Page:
Infant growth in the KwaZulu-Natal province, South Africa: Results from the KwaZulu-Natal initiative for breastfeeding support (KIBS) survey II at 13-15 weeks and 6 months of age
Not peer reviewed
MetadataShow full item record
Background: Today, 155 million children under the age of five years are stunted in the world, 52 million are wasted, while 41 million are overweight. When these conditions exist at the same time, within an individual, household or community, it is referred to as the double burden of malnutrition. Malnutrition is on the world’s agenda with several organizations such as UNICEF and WHO working towards a reduction in both over- and undernutrition. Anthropometrical measurements are regarded as the most feasible way of assessing the nutritional status of children. Stunting, wasting, and underweight are measured using length-for-age, weight-for-length, and weight-for-age, respectively. South Africa has experienced rapid nutrition and lifestyle transition the last 20 years. The prevalence of overweight has gone up among children, with 13% of children under the age of five years being overweight in 2016. At the same time, the stunting prevalence continues to be high, applying to one in three boys and one in four girls under the age of five years. The country is facing both lifestyle related chronic disease and at the same time a high burden of infectious diseases. This thesis will focus on infant growth and possible factors associated with growth, in the KwaZulu-Natal province, South Africa. The aim is to report the attained growth and nutritional status expressed among children aged 13-15 weeks and 6 months, and furthermore to assess factors associated with growth and risk factors for over- and undernutrition. Method: The data for this thesis was based on the second cross-sectional survey from the KwaZulu-Natal Initiative for Breastfeeding Support (KIBS), conducted in 2017. The data was so-called end data in the three-year KIBS project undertaken by the KwaZulu-Natal (KZN) Department of Health in partnership with the University of KwaZulu-Natal. The KZN Department of Health aimed to improve infant feeding practices through an intervention divided in three components, with a planned survey at the beginning and at the end of the intervention period. Data was collected in conjunction with routine vaccination by an independent team of data collectors. Two groups of mother-infant pairs were recruited in two sub-surveys in KIBS II: KIBS 2a (13-15 weeks) and KIBS 2b (6 months). These infants are not related and are analysed in the two separate groups, respectively. Descriptive statistical analysis and risk factor analysis was performed. Results: The rate of malnutrition is high in KwaZulu-Natal, with 42.9% being stunted and 28.0% being overweight in KIBS 2a. In KIBS 2b these rates were 21.7% and 21.9% respectively. The risk analysis suggested male sex, low birthweight, mother’s positive HIV status and socioeconomic factors as potential risk factors affecting the linear growth of children negatively in both KIBS 2a and 2b. Only birthweight was recognised as a potential factor affecting the rate of overweight among children in KIBS 2b. Conclusion: The double burden of malnutrition is present in KwaZulu-Natal. The analysis shows how potential factors such as sex, birthweight and HIV affects the possibility of becoming malnourished. Furthermore, through the use of a hierarchical framework, the analysis illustrates how these factors work through different levels to contribute to malnutrition. These risk factors are coherent with other studies in Africa. There is a need for interventions to stop the increase in overweight among children and at the same time decrease the rate of stunting. In addition, there is a need for improved performance of anthropometrical measurements, as this is a prerequisite for identifying and handling children at risk of becoming malnourished.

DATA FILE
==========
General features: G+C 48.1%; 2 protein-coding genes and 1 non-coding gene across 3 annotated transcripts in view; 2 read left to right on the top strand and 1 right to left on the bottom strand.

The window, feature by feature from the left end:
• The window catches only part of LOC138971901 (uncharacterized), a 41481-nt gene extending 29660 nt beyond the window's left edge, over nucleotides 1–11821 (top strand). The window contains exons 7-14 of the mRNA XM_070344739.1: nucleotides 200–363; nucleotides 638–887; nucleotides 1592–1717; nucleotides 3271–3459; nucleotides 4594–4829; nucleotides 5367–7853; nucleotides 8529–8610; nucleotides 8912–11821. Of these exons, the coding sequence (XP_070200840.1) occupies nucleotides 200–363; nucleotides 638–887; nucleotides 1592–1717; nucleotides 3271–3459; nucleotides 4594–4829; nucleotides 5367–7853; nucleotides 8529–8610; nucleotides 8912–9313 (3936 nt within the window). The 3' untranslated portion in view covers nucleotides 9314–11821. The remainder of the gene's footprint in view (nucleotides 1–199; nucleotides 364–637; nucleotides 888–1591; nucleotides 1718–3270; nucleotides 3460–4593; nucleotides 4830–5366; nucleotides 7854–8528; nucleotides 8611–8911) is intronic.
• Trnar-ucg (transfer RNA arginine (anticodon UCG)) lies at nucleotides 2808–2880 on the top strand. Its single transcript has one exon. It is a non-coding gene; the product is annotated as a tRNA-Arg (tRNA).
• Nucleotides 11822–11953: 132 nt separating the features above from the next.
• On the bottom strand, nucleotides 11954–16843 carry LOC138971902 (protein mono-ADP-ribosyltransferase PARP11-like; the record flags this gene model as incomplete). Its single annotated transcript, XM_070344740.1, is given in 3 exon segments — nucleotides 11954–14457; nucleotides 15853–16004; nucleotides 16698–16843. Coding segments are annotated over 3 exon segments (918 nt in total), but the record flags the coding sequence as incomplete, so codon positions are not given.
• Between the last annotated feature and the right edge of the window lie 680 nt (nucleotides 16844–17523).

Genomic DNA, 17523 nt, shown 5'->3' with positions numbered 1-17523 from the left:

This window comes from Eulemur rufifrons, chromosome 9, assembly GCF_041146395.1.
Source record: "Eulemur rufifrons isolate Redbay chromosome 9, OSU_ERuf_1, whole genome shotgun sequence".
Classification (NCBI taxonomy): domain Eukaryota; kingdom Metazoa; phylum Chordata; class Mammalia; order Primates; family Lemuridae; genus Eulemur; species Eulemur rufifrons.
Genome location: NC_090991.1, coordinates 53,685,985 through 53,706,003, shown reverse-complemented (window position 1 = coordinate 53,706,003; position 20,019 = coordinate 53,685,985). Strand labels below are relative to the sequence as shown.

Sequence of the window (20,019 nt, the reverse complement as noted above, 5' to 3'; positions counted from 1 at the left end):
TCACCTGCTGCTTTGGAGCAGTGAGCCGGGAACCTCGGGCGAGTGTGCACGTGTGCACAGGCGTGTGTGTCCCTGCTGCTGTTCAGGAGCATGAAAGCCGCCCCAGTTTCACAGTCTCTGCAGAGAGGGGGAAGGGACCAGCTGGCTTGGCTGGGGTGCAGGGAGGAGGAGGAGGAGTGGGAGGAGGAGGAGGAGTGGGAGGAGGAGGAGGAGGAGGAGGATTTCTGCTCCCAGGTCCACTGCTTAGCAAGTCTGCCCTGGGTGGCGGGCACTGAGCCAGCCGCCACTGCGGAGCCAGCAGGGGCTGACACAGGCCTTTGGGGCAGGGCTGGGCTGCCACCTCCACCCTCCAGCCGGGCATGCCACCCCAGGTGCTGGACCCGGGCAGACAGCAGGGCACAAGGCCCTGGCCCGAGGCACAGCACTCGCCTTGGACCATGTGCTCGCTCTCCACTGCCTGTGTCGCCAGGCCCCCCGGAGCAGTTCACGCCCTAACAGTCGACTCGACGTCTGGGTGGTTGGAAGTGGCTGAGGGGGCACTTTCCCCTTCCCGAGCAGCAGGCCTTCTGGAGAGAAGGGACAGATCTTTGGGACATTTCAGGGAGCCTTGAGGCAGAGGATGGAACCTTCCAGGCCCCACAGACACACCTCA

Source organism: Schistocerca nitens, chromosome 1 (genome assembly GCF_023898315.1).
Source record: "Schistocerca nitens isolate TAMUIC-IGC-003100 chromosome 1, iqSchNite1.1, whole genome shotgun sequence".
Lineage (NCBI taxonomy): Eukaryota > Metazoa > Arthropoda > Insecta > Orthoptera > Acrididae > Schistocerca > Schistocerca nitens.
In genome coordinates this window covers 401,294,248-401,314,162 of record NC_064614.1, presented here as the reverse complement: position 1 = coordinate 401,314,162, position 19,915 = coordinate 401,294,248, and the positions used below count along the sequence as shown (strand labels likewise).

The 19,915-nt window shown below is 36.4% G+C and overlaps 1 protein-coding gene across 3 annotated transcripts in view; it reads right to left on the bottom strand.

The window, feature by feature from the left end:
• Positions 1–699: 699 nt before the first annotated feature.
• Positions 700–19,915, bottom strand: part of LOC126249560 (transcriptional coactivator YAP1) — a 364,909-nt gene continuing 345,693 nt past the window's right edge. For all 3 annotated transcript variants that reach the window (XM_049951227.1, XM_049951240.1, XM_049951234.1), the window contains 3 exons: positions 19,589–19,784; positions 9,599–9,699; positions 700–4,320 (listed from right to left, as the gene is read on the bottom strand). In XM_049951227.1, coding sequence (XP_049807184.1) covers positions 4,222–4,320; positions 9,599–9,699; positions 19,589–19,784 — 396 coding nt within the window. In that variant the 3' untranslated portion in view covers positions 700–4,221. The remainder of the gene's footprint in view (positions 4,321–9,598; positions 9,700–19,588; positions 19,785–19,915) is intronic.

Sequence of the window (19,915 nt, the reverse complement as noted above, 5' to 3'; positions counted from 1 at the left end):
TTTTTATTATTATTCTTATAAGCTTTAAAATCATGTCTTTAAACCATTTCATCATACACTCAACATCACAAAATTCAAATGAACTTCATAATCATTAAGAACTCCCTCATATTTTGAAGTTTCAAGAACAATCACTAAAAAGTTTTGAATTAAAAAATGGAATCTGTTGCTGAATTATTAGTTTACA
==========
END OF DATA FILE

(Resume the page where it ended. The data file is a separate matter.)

PublisherThe University of Bergen
Copyright the Author. All rights reserved